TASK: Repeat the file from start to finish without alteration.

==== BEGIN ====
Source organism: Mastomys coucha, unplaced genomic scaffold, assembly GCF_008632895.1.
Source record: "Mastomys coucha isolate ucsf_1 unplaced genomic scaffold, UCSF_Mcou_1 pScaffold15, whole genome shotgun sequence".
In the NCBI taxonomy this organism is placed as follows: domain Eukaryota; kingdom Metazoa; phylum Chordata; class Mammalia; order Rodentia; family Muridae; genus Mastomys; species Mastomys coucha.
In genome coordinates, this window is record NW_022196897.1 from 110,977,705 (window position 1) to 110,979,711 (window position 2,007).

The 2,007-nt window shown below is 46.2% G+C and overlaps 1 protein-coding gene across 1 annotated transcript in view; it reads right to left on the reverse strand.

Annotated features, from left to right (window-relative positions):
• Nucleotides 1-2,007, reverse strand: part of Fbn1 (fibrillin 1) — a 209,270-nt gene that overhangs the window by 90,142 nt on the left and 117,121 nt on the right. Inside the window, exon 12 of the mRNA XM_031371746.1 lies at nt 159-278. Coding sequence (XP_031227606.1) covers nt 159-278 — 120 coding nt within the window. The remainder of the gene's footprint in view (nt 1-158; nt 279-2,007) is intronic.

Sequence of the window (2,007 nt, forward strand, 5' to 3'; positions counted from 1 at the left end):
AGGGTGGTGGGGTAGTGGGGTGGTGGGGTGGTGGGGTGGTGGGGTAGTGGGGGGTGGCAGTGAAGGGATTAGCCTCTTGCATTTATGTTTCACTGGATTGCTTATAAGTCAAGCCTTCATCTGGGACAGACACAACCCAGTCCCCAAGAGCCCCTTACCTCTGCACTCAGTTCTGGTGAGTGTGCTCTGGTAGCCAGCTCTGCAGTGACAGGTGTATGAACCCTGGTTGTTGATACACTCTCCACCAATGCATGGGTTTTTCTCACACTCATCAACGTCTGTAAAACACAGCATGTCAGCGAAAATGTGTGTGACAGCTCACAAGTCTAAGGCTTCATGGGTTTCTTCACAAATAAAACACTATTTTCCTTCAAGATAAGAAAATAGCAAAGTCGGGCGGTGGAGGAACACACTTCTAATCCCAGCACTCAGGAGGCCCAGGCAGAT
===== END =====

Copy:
Source organism: Mastomys coucha, unplaced genomic scaffold, assembly GCF_008632895.1.
Source record: "Mastomys coucha isolate ucsf_1 unplaced genomic scaffold, UCSF_Mcou_1 pScaffold15, whole genome shotgun sequence".
In the NCBI taxonomy this organism is placed as follows: domain Eukaryota; kingdom Metazoa; phylum Chordata; class Mammalia; order Rodentia; family Muridae; genus Mastomys; species Mastomys coucha.
In genome coordinates, this window is record NW_022196897.1 from 110,977,705 (window position 1) to 110,979,711 (window position 2,007).

The 2,007-nt window shown below is 46.2% G+C and overlaps 1 protein-coding gene across 1 annotated transcript in view; it reads right to left on the reverse strand.

Annotated features, from left to right (window-relative positions):
• Nucleotides 1-2,007, reverse strand: part of Fbn1 (fibrillin 1) — a 209,270-nt gene that overhangs the window by 90,142 nt on the left and 117,121 nt on the right. Inside the window, exon 12 of the mRNA XM_031371746.1 lies at nt 159-278. Coding sequence (XP_031227606.1) covers nt 159-278 — 120 coding nt within the window. The remainder of the gene's footprint in view (nt 1-158; nt 279-2,007) is intronic.

Sequence of the window (2,007 nt, forward strand, 5' to 3'; positions counted from 1 at the left end):
AGGGTGGTGGGGTAGTGGGGTGGTGGGGTGGTGGGGTGGTGGGGTAGTGGGGGGTGGCAGTGAAGGGATTAGCCTCTTGCATTTATGTTTCACTGGATTGCTTATAAGTCAAGCCTTCATCTGGGACAGACACAACCCAGTCCCCAAGAGCCCCTTACCTCTGCACTCAGTTCTGGTGAGTGTGCTCTGGTAGCCAGCTCTGCAGTGACAGGTGTATGAACCCTGGTTGTTGATACACTCTCCACCAATGCATGGGTTTTTCTCACACTCATCAACGTCTGTAAAACACAGCATGTCAGCGAAAATGTGTGTGACAGCTCACAAGTCTAAGGCTTCATGGGTTTCTTCACAAATAAAACACTATTTTCCTTCAAGATAAGAAAATAGCAAAGTCGGGCGGTGGAGGAACACACTTCTAATCCCAGCACTCAGGAGGCCCAGGCAGAT